Overseas Shipholding Sells Off on Miss

Overseas Shipholding -- a player in the wild world of oil tanker stocks -- disappoints some and encourages others with its first-quarter results.
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NEW YORK (TheStreet) -- Overseas Shipholding (OSG) - Get Report, an operator of oil tankers, wasn't able to turn a profit in the first quarter, surprising most of Wall Street, which had expected rising rates for the largest ships in the company's fleet to buoy its results.

As the broader equities market

sold off sharply Tuesday

, with Europe's sovereign debt crisis taking an abrupt turn for the worse, shares of OSG, as the company is often called, plunged harder than other names in the oil tanker sector.

OSG's stock was changing hands in recent trades at $48.12, down $5.01, or 9.4%, on volume of nearly 1 million shares, eclipsing the daily average of about 770,000 shares.

The company, which hires out more of its fleet on the spot market compared to most of its peers, blamed the shortfall on weaker-than-expected rates among its smaller ships, especially the Aframax size vessels that take oil from West Africa to the U.S.

OSG also owns a considerable number of Very Large Crude Carriers, or VLCCs, among the biggest oil tankers in the world, which had enjoyed a sharp run-up in rates on the spot market in recent months. Strength in that portion of the business wasn't enough to help, apparently.

OSG posted a net loss of $9.4 million, or 34 cents a share. A year earlier, OSG earned $122 million, or $4.53 a share. Stripping out a series of items, OSG said, it lost 9 cents a share during the just-ended quarter. Revenue, meanwhile, came to $222 million, down 21% from a year ago.

The range of analysts' estimates was enormously wide, however, which points up the confusion that exists on Wall Street when it comes to handicapping tanker company earnings. That's because shippers rarely provide guidance on revenue or on operating expenses, especially if they have ships looking for work on the spot market, where rates can and do fluctuate wildly. Add in the tremendous operating leverage of the tanker industry in general, and any small discrepancy among analysts' opex projections become amplified in their bottom-line projections.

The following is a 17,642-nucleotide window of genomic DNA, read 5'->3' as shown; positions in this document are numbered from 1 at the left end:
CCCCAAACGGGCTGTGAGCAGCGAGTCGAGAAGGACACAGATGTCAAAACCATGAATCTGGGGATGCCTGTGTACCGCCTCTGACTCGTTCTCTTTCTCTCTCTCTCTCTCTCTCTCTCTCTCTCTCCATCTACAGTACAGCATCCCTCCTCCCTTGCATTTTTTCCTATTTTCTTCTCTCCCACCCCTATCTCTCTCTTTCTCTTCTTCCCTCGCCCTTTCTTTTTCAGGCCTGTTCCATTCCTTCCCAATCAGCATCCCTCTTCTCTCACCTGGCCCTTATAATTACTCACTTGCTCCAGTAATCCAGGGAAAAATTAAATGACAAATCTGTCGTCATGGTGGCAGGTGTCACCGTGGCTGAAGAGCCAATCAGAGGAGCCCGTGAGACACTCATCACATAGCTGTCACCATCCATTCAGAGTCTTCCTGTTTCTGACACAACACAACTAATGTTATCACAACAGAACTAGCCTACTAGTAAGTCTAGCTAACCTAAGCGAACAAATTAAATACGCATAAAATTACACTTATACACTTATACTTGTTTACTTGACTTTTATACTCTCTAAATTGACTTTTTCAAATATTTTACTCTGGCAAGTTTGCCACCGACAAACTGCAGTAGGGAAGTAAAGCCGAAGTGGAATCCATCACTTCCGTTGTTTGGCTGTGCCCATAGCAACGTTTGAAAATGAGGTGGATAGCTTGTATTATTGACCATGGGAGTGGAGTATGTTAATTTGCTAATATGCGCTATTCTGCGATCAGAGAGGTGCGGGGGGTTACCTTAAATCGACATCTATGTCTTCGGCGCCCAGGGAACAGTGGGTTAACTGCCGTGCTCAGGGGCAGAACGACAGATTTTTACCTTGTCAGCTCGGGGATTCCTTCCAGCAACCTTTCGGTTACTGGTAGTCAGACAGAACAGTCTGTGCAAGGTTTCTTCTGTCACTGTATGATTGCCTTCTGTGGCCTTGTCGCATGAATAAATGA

Per-share estimates for OSG ranged from a loss of 54 cents on the low end to a profit of 81 cents on the high end.

Doug Mavrinac, otherwise bullish on OSG, was at the low end, with that 54-cents loss as his target. He called the drop in OSG shares on Tuesday a "buying opportunity," saying the outlook for the second half of the year looks bright; he expects OPEC production to increase as the global economy continues to improve.

According to Mavrinac, in the company's conference call Tuesday morning executives said that a recent trip to the Far East suggested to them that there were no signs that demand was falling off, in that part of the world at least.

Still, OSG has a significant fleet of U.S. coastwise ships, which deliver oil from the Gulf of Mexico to American refineries, a market that had until recently performed poorly amid the recession.

On Monday,

tanker stocks shot higher

as the


(BP) - Get Report

oil spill threatened to disrupt offloading operations in the Gulf, which would tilt the vessel supply-demand balance and send shipping rates higher.

Elsewhere among tanker stocks Tuesday afternoon, those gains from Monday's session evaporated.


(FRO) - Get Report

was losing 5.5%,

Nordic America

(NAT) - Get Report

was declining 2.5%, and


(TK) - Get Report

was giving up 2.8%.

Nordic, Teekay and Frontline are slated to report quarterly results later this month -- on May 10, and May 13, and May 28, respectively.

-- Written by Scott Eden in New York

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Scott Eden has covered business -- both large and small -- for more than a decade. Prior to joining TheStreet.com, he worked as a features reporter for Dealmaker and Trader Monthly magazines. Before that, he wrote for the Chicago Reader, that city's weekly paper. Early in his career, he was a staff reporter at the Dow Jones News Service. His reporting has appeared in The Wall Street Journal, Men's Journal, the St. Petersburg (Fla.) Times, and the Believer magazine, among other publications. He's also the author of Touchdown Jesus (Simon & Schuster, 2005), a nonfiction book about Notre Dame football fans and the business and politics of big-time college sports. He has degrees from Notre Dame and Washington University in St. Louis.